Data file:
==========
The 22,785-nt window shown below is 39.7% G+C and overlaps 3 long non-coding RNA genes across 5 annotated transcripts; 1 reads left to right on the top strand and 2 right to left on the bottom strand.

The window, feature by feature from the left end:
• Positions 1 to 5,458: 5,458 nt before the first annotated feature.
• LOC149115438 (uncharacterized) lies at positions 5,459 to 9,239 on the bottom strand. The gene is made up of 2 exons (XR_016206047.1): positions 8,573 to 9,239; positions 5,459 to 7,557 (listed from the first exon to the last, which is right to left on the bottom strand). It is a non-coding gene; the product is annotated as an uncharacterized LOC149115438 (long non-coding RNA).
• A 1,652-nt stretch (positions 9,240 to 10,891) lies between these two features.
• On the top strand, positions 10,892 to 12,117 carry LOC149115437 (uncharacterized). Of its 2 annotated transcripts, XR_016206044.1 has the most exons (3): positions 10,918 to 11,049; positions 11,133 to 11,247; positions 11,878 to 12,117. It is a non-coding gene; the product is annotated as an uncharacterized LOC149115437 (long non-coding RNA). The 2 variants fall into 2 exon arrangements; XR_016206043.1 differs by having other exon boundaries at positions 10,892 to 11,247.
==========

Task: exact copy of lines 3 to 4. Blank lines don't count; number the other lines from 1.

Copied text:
• Positions 1 to 5,458: 5,458 nt before the first annotated feature.
• LOC149115438 (uncharacterized) lies at positions 5,459 to 9,239 on the bottom strand. The gene is made up of 2 exons (XR_016206047.1): positions 8,573 to 9,239; positions 5,459 to 7,557 (listed from the first exon to the last, which is right to left on the bottom strand). It is a non-coding gene; the product is annotated as an uncharacterized LOC149115438 (long non-coding RNA).